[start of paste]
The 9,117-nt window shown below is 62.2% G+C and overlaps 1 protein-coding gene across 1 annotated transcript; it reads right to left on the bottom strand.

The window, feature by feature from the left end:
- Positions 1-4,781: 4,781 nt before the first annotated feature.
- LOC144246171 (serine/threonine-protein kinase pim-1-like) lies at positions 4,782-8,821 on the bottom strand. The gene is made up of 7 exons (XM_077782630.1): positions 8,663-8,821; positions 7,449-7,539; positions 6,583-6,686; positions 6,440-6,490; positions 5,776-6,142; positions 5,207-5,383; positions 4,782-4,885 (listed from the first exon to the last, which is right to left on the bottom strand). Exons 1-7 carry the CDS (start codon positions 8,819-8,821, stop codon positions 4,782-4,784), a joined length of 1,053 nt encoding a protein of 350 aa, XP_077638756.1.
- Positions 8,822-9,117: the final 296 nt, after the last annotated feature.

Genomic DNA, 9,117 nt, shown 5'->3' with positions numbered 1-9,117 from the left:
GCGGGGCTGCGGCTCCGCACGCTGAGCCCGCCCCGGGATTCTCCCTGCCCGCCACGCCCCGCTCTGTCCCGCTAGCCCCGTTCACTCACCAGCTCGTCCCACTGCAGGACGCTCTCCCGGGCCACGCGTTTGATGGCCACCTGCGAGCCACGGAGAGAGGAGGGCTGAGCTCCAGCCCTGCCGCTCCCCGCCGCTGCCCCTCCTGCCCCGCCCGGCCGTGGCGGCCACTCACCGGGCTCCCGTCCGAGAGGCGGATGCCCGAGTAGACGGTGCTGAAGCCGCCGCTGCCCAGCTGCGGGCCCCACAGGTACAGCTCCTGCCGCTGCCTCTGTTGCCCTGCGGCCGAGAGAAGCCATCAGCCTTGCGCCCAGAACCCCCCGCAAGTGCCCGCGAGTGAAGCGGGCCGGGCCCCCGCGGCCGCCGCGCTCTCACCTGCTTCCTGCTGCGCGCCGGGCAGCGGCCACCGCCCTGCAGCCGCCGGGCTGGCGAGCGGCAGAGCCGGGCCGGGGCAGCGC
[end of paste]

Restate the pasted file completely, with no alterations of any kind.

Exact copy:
The 9,117-nt window shown below is 62.2% G+C and overlaps 1 protein-coding gene across 1 annotated transcript; it reads right to left on the bottom strand.

The window, feature by feature from the left end:
- Positions 1-4,781: 4,781 nt before the first annotated feature.
- LOC144246171 (serine/threonine-protein kinase pim-1-like) lies at positions 4,782-8,821 on the bottom strand. The gene is made up of 7 exons (XM_077782630.1): positions 8,663-8,821; positions 7,449-7,539; positions 6,583-6,686; positions 6,440-6,490; positions 5,776-6,142; positions 5,207-5,383; positions 4,782-4,885 (listed from the first exon to the last, which is right to left on the bottom strand). Exons 1-7 carry the CDS (start codon positions 8,819-8,821, stop codon positions 4,782-4,784), a joined length of 1,053 nt encoding a protein of 350 aa, XP_077638756.1.
- Positions 8,822-9,117: the final 296 nt, after the last annotated feature.

Genomic DNA, 9,117 nt, shown 5'->3' with positions numbered 1-9,117 from the left:
GCGGGGCTGCGGCTCCGCACGCTGAGCCCGCCCCGGGATTCTCCCTGCCCGCCACGCCCCGCTCTGTCCCGCTAGCCCCGTTCACTCACCAGCTCGTCCCACTGCAGGACGCTCTCCCGGGCCACGCGTTTGATGGCCACCTGCGAGCCACGGAGAGAGGAGGGCTGAGCTCCAGCCCTGCCGCTCCCCGCCGCTGCCCCTCCTGCCCCGCCCGGCCGTGGCGGCCACTCACCGGGCTCCCGTCCGAGAGGCGGATGCCCGAGTAGACGGTGCTGAAGCCGCCGCTGCCCAGCTGCGGGCCCCACAGGTACAGCTCCTGCCGCTGCCTCTGTTGCCCTGCGGCCGAGAGAAGCCATCAGCCTTGCGCCCAGAACCCCCCGCAAGTGCCCGCGAGTGAAGCGGGCCGGGCCCCCGCGGCCGCCGCGCTCTCACCTGCTTCCTGCTGCGCGCCGGGCAGCGGCCACCGCCCTGCAGCCGCCGGGCTGGCGAGCGGCAGAGCCGGGCCGGGGCAGCGC